AWS Elastic Block Store Storage – EBS

EC2 Elastic Block Storage – EBS Overview

  • Amazon EBS provides highly available, reliable, durable, block-level storage volumes that can be attached to a running instance
  • EBS as a primary storage device is recommended for data that requires frequent and granular updates for e.g. running a database or filesystems
  • An EBS volume behaves like a raw, unformatted, external block device that can be attached to a single EC2 instance at a time
  • EBS volume persists independently from the running life of an instance.
  • An EBS volume can be attached to any instance within the same Availability Zone, and can be used like any other physical hard drive.
  • EBS volumes allows encryption using the EBS encryption feature. All data stored at rest, disk I/O, and snapshots created from the volume are encrypted. Encryption occurs on the EC2 instance, providing encryption of data-in-transit from EC2 to the EBS volume
  • EBS volumes can be backed up by creating a snapshot of the volume, which is stored in S3.  EBS volumes can be created from a snapshot can be attached to an another instance within the same region
  • EBS volumes are created in a specific Availability Zone, and can then be attached to any instances in that same Availability Zone. To make a volume available outside of the Availability Zone, create a snapshot and restore that snapshot to a new volume anywhere in that region
  • Snapshots can also be copied to other regions and then restored to new volumes, making it easier to leverage multiple AWS regions for geographical expansion, data center migration, and disaster recovery.
  • General Purpose (SSD) volumes support up to 10,000 16000 IOPS and 160 250 MB/s of throughput and Provisioned IOPS (SSD) volumes support up to 20,000 64000 IOPS and 320 1000 MB/s of throughput.
  • EBS Magnetic volumes can be created from 1 GiB to 1 TiB in size; EBS General Purpose (SSD) and Provisioned IOPS (SSD) volumes can be created up to 16 TiB in size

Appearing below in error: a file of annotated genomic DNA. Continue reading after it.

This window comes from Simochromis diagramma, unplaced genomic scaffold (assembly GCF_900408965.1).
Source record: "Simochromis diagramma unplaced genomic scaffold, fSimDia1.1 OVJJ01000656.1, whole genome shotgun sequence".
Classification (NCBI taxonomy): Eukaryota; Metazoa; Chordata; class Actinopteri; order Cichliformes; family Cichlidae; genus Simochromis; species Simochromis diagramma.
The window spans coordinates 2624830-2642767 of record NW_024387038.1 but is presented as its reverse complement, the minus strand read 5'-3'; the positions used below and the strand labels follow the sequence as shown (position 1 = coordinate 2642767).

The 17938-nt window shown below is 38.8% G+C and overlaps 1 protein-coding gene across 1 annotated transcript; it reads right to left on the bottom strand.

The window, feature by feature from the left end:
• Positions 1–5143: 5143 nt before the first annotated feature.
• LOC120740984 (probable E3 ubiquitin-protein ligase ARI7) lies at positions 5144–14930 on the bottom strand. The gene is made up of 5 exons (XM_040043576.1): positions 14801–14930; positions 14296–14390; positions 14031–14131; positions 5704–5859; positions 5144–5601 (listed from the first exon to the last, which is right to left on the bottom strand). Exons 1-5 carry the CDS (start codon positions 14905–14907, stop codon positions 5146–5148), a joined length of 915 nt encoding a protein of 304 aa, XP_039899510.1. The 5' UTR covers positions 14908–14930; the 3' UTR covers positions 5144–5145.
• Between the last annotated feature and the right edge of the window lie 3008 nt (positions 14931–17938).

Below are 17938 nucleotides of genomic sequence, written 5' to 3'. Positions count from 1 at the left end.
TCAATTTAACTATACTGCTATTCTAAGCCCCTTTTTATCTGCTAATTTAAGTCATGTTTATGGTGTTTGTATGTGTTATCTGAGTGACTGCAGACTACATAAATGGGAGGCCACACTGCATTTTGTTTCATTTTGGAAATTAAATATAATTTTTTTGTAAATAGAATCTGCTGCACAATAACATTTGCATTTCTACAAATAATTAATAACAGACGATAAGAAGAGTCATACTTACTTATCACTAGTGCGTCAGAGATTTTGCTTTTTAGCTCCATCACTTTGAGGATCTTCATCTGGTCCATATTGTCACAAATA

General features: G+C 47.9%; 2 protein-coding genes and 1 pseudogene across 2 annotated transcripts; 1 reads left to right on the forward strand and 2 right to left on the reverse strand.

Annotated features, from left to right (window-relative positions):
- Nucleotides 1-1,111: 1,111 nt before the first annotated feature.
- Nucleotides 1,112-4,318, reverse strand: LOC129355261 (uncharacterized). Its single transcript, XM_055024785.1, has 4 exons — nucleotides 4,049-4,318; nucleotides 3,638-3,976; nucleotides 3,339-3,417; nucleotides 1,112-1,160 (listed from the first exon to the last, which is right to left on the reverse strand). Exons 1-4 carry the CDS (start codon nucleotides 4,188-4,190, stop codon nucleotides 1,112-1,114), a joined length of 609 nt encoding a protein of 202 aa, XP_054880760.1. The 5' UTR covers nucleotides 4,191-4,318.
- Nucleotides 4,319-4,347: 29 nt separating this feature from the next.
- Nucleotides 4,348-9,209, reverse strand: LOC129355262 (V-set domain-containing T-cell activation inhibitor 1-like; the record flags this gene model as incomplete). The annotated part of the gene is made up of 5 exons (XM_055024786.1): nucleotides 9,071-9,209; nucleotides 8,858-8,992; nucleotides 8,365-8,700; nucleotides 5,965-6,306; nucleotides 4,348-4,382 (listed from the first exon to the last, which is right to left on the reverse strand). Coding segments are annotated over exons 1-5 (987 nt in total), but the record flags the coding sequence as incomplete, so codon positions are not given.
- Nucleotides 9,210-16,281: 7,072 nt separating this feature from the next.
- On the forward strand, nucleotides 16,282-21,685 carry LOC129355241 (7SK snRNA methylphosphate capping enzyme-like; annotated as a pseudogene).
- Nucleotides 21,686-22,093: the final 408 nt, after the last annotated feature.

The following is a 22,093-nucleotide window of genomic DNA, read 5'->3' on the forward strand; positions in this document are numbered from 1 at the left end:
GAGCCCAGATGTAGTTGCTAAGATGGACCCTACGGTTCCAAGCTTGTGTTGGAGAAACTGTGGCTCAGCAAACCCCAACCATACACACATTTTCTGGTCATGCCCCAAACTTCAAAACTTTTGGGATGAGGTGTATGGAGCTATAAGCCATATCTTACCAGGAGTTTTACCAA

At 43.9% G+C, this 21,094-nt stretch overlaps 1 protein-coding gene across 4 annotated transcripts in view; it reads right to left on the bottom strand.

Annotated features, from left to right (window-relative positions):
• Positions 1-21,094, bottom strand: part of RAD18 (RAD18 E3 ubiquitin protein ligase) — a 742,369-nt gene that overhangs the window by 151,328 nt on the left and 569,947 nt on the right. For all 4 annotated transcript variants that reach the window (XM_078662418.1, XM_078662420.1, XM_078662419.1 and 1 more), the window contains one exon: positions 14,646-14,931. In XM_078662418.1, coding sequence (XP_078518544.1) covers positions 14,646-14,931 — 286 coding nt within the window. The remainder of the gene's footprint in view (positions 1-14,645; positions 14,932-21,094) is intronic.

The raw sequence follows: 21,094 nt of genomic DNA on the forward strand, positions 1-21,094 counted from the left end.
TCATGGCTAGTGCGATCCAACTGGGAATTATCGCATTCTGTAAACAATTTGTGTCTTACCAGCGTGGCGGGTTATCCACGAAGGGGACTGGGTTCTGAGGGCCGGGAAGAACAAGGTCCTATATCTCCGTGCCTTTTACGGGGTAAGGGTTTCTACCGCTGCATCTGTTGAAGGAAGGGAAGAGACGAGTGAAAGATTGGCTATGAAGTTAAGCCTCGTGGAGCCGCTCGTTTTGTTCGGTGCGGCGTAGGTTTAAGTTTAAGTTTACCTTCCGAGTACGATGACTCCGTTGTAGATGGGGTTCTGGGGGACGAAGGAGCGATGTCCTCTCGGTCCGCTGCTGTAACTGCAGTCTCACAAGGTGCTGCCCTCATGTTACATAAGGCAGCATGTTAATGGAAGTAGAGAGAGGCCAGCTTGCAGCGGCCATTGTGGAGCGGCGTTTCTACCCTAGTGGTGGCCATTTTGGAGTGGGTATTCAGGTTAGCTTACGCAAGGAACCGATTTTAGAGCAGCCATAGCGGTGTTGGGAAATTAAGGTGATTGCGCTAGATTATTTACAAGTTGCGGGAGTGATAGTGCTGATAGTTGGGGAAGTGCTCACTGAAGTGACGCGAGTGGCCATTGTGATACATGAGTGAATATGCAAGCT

EBS Benefits

  • Data Availability
    • EBS volume is automatically replicated in an Availability Zone to prevent data loss due to failure of any single hardware component.
  • Data Persistence
    • persists independently of the running life of an EC2 instance
    • persists when an instance is stopped and started or rebooted
    • Root EBS volume is deleted, by default, on Instance termination but can be modified by changing the DeleteOnTermination flag
    • All attached volumes persist, by default, on instance termination
  • Data Encryption
    • can be encrypted by EBS encryption feature
    • EBS encryption uses 256-bit Advanced Encryption Standard algorithms (AES-256) and an Amazon-managed key infrastructure.
    • Encryption occurs on the server that hosts the EC2 instance, providing encryption of data-in-transit from the EC2 instance to EBS storage
    • Snapshots of encrypted EBS volumes are automatically encrypted.
  • Snapshots
    • EBS provides the ability to create snapshots (backups) of any EBS volume and write a copy of the data in the volume to Amazon S3, where it is stored redundantly in multiple Availability Zones
    • Snapshots can be used to create new volumes, increase the size of the volumes or replicate data across Availability Zones or regions
    • Snapshots are incremental backups and store only the data that was changed from the time the last snapshot was taken.
    • Snapshots size can probably be smaller then the volume size as the data is compressed before being saved to S3
    • Even though snapshots are saved incrementally, the snapshot deletion process is designed so that you need to retain only the most recent snapshot in order to restore the volume.